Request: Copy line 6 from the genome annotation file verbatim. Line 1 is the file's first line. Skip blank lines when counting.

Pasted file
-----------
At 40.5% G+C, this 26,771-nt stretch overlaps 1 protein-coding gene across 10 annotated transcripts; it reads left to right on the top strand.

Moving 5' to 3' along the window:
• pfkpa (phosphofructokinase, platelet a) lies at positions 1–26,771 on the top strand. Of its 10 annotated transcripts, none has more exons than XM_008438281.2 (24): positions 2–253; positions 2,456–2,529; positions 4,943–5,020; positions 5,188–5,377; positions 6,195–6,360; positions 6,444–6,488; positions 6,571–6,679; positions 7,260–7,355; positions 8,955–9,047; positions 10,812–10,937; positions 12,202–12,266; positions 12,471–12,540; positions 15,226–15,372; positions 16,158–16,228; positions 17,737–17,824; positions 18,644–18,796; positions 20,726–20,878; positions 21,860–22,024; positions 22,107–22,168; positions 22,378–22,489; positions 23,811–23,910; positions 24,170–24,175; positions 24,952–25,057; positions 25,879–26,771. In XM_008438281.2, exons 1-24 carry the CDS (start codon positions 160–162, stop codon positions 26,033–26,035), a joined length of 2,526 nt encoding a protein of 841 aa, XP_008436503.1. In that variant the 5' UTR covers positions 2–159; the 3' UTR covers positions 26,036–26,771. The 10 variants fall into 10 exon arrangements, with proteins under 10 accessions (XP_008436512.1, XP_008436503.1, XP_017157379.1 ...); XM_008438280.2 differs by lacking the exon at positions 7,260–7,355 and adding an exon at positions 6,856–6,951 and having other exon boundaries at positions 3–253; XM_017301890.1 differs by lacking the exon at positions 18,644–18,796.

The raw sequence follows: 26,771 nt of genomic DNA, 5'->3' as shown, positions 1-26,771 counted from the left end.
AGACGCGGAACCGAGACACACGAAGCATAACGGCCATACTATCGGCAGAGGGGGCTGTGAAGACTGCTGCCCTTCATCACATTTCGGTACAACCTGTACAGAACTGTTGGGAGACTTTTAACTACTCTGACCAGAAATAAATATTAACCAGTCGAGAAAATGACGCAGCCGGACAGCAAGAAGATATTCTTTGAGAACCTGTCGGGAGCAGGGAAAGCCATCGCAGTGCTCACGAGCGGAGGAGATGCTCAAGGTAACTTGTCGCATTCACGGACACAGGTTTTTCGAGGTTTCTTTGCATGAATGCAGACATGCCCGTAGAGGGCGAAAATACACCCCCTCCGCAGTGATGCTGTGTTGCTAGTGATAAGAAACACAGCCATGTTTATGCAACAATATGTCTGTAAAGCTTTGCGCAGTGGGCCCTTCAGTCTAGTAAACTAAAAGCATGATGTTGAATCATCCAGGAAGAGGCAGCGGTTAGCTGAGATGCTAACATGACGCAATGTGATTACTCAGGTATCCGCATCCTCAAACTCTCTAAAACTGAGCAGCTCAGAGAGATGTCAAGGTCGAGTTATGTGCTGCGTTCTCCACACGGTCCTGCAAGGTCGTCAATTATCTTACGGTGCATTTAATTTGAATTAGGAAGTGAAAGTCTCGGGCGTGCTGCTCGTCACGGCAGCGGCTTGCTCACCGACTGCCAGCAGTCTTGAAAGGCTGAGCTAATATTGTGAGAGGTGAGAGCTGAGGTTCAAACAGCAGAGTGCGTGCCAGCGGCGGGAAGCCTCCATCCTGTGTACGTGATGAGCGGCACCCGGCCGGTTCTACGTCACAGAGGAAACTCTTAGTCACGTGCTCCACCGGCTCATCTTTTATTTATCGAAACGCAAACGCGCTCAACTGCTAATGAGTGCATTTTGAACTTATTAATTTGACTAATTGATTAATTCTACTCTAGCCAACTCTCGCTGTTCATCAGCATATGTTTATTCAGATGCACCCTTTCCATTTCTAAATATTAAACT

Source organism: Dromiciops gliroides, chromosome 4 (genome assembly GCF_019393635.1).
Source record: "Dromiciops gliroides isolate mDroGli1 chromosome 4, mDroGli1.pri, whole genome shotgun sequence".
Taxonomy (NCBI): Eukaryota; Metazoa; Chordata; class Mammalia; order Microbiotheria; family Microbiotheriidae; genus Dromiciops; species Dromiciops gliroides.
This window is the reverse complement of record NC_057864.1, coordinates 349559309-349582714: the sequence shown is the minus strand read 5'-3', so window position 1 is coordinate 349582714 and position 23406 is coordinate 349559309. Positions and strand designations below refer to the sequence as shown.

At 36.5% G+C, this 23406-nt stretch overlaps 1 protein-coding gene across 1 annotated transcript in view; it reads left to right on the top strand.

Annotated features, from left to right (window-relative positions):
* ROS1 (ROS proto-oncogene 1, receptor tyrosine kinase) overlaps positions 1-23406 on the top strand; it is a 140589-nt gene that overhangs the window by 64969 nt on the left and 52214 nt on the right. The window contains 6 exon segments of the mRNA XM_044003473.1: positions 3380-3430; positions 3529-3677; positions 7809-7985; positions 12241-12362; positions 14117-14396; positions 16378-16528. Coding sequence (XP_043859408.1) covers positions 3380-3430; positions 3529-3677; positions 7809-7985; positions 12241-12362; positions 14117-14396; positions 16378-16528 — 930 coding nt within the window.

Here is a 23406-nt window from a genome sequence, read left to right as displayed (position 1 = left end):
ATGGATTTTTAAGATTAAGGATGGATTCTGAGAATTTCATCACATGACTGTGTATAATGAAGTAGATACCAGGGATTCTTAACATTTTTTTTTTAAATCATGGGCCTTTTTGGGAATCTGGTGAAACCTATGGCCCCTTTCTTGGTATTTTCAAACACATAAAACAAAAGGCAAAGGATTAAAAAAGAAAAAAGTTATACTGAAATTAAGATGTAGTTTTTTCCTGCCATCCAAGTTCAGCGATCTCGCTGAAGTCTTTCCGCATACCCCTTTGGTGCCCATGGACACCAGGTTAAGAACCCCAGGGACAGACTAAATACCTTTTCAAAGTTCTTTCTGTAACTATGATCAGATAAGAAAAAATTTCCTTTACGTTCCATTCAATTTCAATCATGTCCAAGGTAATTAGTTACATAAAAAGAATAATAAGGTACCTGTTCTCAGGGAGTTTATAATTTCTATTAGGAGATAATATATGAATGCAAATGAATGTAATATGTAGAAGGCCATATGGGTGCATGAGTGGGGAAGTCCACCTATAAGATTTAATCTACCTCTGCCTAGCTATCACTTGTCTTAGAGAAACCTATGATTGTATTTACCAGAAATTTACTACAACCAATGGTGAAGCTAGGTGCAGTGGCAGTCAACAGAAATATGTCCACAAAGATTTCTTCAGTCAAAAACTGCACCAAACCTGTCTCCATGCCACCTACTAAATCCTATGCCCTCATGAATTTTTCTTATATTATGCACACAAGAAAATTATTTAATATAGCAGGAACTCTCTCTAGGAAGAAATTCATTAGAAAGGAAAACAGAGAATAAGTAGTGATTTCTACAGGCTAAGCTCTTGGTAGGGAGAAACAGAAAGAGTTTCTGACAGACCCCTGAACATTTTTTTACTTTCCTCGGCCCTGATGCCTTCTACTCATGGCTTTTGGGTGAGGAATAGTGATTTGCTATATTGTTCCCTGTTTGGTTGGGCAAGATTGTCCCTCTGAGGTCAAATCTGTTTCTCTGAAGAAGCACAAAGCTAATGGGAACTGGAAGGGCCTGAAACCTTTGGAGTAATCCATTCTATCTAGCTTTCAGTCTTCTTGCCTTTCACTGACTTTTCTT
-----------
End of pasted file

Source organism: Dromiciops gliroides, chromosome 4 (genome assembly GCF_019393635.1).